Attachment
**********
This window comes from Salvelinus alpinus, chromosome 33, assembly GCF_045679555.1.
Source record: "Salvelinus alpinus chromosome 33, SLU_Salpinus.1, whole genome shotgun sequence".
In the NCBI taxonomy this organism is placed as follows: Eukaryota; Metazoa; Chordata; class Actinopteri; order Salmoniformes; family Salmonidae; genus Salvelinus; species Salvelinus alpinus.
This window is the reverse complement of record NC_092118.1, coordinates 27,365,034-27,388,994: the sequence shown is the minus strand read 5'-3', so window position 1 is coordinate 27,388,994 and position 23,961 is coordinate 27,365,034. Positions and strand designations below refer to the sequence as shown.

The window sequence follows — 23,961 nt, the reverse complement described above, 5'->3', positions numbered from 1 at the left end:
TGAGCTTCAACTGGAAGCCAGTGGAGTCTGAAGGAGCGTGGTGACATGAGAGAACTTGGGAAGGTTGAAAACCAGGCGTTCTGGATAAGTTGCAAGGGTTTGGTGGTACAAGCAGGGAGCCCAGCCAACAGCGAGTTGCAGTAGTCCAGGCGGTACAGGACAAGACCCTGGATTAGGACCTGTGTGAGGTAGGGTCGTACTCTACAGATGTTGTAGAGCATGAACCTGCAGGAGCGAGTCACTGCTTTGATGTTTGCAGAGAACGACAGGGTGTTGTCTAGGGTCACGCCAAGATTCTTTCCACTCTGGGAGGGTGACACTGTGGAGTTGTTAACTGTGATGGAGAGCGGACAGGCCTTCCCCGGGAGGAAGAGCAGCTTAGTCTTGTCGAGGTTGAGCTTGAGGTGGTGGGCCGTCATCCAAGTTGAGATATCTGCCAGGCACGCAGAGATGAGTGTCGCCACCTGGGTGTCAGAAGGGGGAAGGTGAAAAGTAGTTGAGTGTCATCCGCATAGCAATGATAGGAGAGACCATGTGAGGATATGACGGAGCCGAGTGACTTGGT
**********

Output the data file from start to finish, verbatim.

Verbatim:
This window comes from Salvelinus alpinus, chromosome 33, assembly GCF_045679555.1.
Source record: "Salvelinus alpinus chromosome 33, SLU_Salpinus.1, whole genome shotgun sequence".
In the NCBI taxonomy this organism is placed as follows: Eukaryota; Metazoa; Chordata; class Actinopteri; order Salmoniformes; family Salmonidae; genus Salvelinus; species Salvelinus alpinus.
This window is the reverse complement of record NC_092118.1, coordinates 27,365,034-27,388,994: the sequence shown is the minus strand read 5'-3', so window position 1 is coordinate 27,388,994 and position 23,961 is coordinate 27,365,034. Positions and strand designations below refer to the sequence as shown.

The window sequence follows — 23,961 nt, the reverse complement described above, 5'->3', positions numbered from 1 at the left end:
TGAGCTTCAACTGGAAGCCAGTGGAGTCTGAAGGAGCGTGGTGACATGAGAGAACTTGGGAAGGTTGAAAACCAGGCGTTCTGGATAAGTTGCAAGGGTTTGGTGGTACAAGCAGGGAGCCCAGCCAACAGCGAGTTGCAGTAGTCCAGGCGGTACAGGACAAGACCCTGGATTAGGACCTGTGTGAGGTAGGGTCGTACTCTACAGATGTTGTAGAGCATGAACCTGCAGGAGCGAGTCACTGCTTTGATGTTTGCAGAGAACGACAGGGTGTTGTCTAGGGTCACGCCAAGATTCTTTCCACTCTGGGAGGGTGACACTGTGGAGTTGTTAACTGTGATGGAGAGCGGACAGGCCTTCCCCGGGAGGAAGAGCAGCTTAGTCTTGTCGAGGTTGAGCTTGAGGTGGTGGGCCGTCATCCAAGTTGAGATATCTGCCAGGCACGCAGAGATGAGTGTCGCCACCTGGGTGTCAGAAGGGGGAAGGTGAAAAGTAGTTGAGTGTCATCCGCATAGCAATGATAGGAGAGACCATGTGAGGATATGACGGAGCCGAGTGACTTGGT